“That was a different culture.”

Yes, it was, but God fulfilled His plan and Ruth’s desires within that culture. And we live in a very ‘different’ culture as well. Whether you like it or not, the guys you have to choose from live and operate in this culture. Not in Victorian culture. Not in ancient Jewish culture. In this culture.

…Which means we have to operate in this culture, too. I’m not saying we compromise purity, holiness, and upright living by throwing ourselves at every schmo. I’m saying we seek holiness while being realistic about the times in which we live. And in these times, men don’t usually show up at your parlor door, flowers in hand, after seeing you at the barn-raising last week. This isn’t Seven Brides for Seven Brothers.

In these times, single men and single women go to college, get careers, become entrepreneurs, attend large churches, get involved in community, and cultivate hobbies. They are busy. They move a lot. Today couples don’t always have their parents’ stories: the stories of attending the same high school and growing up in the same small town. Today, the young men in small towns might leave for the city. They might bike across the U.S. They might go to the Philippines as missionaries.

If God’s will is for you to get married, He will definitely bring that about in His timing. But I also believe that God brings His Will to fruition in our lives as we cooperate with Him in humility (if you’re a Calvinist, you’ll disagree with me on that point). If God has given you a desire to get married, and you don’t see any prospects on the horizon, why is it wrong to look for opportunities that both fit your passions and may also enable you to meet more men?

Is this a lack of faith?

Is this selfish?

I say it is neither faithless nor selfish, and here’s why: if the desire for companionship is a God-given desire (Gen. 2:18, Ecc. 4:9-12) and we are entrusting those desires back to God (Psalm 37:4) instead of setting them up as pseudo-gods in our hearts (Col. 3:5), the opportunities we pursue will serve to either fulfill that desire or strengthen our faith in God’s timing.

I’ll leave you with four things to remember:

Distrusting God’s provision leads to desperation.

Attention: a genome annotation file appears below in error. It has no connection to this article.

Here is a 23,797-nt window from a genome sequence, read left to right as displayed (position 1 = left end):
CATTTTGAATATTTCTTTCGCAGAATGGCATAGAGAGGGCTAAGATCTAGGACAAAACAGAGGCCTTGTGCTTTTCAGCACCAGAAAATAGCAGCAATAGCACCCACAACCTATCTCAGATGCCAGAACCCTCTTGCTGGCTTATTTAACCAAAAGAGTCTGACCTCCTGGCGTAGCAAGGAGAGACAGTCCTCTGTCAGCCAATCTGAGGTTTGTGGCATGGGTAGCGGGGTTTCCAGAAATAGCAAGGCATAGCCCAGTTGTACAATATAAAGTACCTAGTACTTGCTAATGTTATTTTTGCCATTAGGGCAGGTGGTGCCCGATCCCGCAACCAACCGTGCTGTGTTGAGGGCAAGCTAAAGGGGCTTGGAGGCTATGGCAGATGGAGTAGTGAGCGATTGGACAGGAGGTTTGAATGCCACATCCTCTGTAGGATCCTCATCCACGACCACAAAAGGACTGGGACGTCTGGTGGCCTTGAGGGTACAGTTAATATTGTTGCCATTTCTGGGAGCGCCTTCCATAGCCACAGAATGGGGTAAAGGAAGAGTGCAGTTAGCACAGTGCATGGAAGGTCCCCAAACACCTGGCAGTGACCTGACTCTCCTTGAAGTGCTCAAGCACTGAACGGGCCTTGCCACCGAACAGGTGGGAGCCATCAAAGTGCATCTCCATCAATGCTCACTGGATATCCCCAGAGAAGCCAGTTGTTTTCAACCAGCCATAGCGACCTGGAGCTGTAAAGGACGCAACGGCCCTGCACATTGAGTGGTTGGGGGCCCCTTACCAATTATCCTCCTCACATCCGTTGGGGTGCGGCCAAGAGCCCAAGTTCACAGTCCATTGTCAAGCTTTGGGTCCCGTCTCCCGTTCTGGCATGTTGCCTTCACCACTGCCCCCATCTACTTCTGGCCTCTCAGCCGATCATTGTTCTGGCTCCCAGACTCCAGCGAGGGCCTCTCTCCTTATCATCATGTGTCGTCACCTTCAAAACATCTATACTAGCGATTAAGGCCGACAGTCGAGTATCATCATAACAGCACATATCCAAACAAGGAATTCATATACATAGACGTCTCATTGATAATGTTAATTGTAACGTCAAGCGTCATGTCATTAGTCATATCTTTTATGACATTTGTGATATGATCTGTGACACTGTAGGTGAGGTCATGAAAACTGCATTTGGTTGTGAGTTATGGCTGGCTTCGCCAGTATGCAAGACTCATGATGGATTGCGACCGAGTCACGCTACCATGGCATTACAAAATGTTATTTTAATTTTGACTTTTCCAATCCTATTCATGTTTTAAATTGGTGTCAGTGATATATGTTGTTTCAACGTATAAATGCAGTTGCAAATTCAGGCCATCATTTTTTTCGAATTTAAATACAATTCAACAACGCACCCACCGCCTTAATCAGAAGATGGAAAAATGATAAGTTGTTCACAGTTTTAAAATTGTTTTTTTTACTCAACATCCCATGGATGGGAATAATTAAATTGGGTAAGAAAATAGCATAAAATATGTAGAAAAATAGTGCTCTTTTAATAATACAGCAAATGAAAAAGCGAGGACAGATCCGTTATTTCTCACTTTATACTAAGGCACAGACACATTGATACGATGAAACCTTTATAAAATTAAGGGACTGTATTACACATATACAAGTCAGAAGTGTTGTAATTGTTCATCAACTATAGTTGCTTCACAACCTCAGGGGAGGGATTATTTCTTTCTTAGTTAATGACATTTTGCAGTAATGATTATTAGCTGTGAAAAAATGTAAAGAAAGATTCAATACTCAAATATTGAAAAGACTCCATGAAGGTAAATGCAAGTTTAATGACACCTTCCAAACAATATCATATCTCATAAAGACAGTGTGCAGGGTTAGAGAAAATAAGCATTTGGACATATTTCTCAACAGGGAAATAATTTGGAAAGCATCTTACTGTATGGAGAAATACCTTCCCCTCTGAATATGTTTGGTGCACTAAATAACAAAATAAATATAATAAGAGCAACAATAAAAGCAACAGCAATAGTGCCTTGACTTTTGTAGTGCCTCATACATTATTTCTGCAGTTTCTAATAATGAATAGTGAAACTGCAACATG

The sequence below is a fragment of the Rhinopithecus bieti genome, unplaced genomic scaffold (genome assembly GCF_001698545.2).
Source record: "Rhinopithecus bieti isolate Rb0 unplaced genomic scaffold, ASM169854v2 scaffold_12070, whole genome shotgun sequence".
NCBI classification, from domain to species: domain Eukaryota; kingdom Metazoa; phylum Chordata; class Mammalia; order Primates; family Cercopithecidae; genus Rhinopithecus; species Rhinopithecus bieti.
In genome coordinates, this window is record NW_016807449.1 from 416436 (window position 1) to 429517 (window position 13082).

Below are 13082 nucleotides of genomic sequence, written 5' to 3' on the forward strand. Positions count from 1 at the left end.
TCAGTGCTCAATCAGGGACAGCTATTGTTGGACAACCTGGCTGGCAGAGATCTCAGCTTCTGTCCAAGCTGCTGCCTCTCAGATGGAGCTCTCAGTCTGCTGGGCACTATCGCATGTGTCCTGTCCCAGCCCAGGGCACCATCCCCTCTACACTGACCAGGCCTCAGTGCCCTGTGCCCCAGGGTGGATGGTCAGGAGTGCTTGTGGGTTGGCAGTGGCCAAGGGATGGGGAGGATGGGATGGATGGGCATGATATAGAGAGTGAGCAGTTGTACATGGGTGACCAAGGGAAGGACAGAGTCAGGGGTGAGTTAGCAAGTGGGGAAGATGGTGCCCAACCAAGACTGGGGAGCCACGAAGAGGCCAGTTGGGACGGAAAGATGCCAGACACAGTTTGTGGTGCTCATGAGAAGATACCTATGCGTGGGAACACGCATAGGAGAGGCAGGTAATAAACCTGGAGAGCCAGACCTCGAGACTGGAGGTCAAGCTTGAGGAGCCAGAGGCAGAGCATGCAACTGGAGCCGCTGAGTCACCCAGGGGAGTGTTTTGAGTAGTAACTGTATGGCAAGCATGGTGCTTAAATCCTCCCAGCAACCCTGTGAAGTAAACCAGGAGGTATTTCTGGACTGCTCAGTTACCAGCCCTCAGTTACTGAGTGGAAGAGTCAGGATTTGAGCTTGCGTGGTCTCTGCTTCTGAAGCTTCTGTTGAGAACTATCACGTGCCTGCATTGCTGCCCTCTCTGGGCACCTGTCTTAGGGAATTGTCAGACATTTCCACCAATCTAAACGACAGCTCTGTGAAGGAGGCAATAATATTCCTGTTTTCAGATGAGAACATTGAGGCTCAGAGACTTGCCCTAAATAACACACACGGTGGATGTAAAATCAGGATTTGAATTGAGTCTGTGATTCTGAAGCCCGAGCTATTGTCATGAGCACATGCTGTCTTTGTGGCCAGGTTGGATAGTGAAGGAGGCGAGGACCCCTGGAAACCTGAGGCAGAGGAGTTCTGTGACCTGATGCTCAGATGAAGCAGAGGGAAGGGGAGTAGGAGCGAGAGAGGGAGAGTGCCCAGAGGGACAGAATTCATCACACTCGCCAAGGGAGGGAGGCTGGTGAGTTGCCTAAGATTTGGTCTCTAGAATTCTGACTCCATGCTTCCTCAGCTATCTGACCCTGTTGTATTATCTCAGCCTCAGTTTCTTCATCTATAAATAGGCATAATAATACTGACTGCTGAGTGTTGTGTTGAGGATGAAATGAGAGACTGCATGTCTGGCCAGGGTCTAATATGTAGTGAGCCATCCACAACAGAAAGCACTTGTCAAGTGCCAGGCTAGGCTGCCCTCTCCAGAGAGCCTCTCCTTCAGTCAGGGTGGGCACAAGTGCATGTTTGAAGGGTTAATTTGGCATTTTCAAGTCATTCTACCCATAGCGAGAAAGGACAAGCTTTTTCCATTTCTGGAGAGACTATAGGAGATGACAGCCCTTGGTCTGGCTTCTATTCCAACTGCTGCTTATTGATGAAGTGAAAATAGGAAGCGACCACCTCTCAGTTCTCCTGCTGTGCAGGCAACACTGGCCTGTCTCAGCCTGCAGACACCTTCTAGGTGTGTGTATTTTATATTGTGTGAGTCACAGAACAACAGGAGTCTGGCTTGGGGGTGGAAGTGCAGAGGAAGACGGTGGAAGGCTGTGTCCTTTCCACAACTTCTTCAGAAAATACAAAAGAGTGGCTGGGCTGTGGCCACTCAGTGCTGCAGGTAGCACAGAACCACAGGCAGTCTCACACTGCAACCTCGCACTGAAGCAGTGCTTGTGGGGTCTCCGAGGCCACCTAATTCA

Faith in God’s provision leads to contentment.

Self-motivated choices result in confusion and lack of peace.

God-motivated choices result in wisdom and peace.

I can testify the truth of all these things as I look back on my singlehood. When I distrusted God, I began to feel desperate. But when I trust God’s timing, took the step of faith and gave a chance to the man who wasn’t really ‘my type’ – He wrote a love story I could have never imagined.

A Christian woman doesn’t put herself out there in the sense that she asks men out and writes “Call for a Good Time” in Sharpie across her forehead. She puts herself wholly into Christ, and His work in her life acts as an advertising agency to God’s men. As she pursues God’s calling in her present position, God may choose to move her into a locale that provides more opportunities to meet His sons – and she can be ready and willing to meet them!

Practically, what does this look like? I think this opens a lot of doors women are slamming shut. I think it means looking for co-ed Bible studies. I think it means joining new groups in your community, trying out new hobbies and developing new interests. I think it can mean taking up that offer for a blind double date. I think it means letting yourself be set up by a friend. It could mean trying out online dating. It means women stop putting God in a  box and expecting Him to magically bring someone into their lives, by faith, without taking any action on that faith.

God is all-powerful, and for some, that ‘magical appearance’ could be their story! But He also gave us a free will, within His Will, to act, live, and interact with other people. Take Him up on that opportunity.

If you are living in God’s will, worshiping at His feet, obediently listening for His calling, you can be trusted to make a move that will honor God without denying the desires within your heart. God already knows your heart. Trust Him with it, live freely, and don’t be afraid to take the risk that love will always be.